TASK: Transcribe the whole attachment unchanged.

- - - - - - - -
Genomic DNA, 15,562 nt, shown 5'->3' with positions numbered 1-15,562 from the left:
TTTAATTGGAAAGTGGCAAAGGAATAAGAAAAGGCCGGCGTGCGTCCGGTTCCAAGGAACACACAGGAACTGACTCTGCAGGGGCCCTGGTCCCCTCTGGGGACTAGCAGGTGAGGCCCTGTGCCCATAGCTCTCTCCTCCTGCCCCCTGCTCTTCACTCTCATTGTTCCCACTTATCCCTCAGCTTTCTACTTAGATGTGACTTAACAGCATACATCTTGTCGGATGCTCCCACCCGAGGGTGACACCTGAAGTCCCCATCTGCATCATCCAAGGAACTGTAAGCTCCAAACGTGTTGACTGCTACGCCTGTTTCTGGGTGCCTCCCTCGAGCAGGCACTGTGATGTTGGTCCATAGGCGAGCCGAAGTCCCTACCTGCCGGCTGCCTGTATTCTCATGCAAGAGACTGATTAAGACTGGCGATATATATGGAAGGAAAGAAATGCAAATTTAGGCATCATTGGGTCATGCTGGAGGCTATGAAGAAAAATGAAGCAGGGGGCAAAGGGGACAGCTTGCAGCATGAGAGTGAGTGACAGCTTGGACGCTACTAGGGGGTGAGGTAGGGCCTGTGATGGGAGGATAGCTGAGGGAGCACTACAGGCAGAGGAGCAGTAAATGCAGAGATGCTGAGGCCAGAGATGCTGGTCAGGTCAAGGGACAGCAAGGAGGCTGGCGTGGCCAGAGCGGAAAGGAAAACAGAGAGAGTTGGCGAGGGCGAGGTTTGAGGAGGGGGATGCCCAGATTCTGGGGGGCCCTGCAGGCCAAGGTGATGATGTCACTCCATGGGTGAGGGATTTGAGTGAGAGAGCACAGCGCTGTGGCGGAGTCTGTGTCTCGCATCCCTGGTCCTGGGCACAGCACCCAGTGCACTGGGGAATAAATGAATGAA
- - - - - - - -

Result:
Genomic DNA, 15,562 nt, shown 5'->3' with positions numbered 1-15,562 from the left:
TTTAATTGGAAAGTGGCAAAGGAATAAGAAAAGGCCGGCGTGCGTCCGGTTCCAAGGAACACACAGGAACTGACTCTGCAGGGGCCCTGGTCCCCTCTGGGGACTAGCAGGTGAGGCCCTGTGCCCATAGCTCTCTCCTCCTGCCCCCTGCTCTTCACTCTCATTGTTCCCACTTATCCCTCAGCTTTCTACTTAGATGTGACTTAACAGCATACATCTTGTCGGATGCTCCCACCCGAGGGTGACACCTGAAGTCCCCATCTGCATCATCCAAGGAACTGTAAGCTCCAAACGTGTTGACTGCTACGCCTGTTTCTGGGTGCCTCCCTCGAGCAGGCACTGTGATGTTGGTCCATAGGCGAGCCGAAGTCCCTACCTGCCGGCTGCCTGTATTCTCATGCAAGAGACTGATTAAGACTGGCGATATATATGGAAGGAAAGAAATGCAAATTTAGGCATCATTGGGTCATGCTGGAGGCTATGAAGAAAAATGAAGCAGGGGGCAAAGGGGACAGCTTGCAGCATGAGAGTGAGTGACAGCTTGGACGCTACTAGGGGGTGAGGTAGGGCCTGTGATGGGAGGATAGCTGAGGGAGCACTACAGGCAGAGGAGCAGTAAATGCAGAGATGCTGAGGCCAGAGATGCTGGTCAGGTCAAGGGACAGCAAGGAGGCTGGCGTGGCCAGAGCGGAAAGGAAAACAGAGAGAGTTGGCGAGGGCGAGGTTTGAGGAGGGGGATGCCCAGATTCTGGGGGGCCCTGCAGGCCAAGGTGATGATGTCACTCCATGGGTGAGGGATTTGAGTGAGAGAGCACAGCGCTGTGGCGGAGTCTGTGTCTCGCATCCCTGGTCCTGGGCACAGCACCCAGTGCACTGGGGAATAAATGAATGAA